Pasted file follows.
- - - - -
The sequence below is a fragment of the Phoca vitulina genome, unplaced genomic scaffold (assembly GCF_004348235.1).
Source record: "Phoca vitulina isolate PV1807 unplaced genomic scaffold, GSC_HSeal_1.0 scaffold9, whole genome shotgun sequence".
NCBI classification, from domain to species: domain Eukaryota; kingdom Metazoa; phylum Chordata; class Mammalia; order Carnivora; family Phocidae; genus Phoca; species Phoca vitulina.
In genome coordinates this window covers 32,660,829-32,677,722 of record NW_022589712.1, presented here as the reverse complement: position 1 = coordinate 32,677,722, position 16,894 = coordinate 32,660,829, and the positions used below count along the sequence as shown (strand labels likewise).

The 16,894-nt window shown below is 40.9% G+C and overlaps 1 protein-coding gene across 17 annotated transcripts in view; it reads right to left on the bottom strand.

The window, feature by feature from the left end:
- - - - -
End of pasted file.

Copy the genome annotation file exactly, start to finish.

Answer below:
The sequence below is a fragment of the Phoca vitulina genome, unplaced genomic scaffold (assembly GCF_004348235.1).
Source record: "Phoca vitulina isolate PV1807 unplaced genomic scaffold, GSC_HSeal_1.0 scaffold9, whole genome shotgun sequence".
NCBI classification, from domain to species: domain Eukaryota; kingdom Metazoa; phylum Chordata; class Mammalia; order Carnivora; family Phocidae; genus Phoca; species Phoca vitulina.
In genome coordinates this window covers 32,660,829-32,677,722 of record NW_022589712.1, presented here as the reverse complement: position 1 = coordinate 32,677,722, position 16,894 = coordinate 32,660,829, and the positions used below count along the sequence as shown (strand labels likewise).

The 16,894-nt window shown below is 40.9% G+C and overlaps 1 protein-coding gene across 17 annotated transcripts in view; it reads right to left on the bottom strand.

The window, feature by feature from the left end: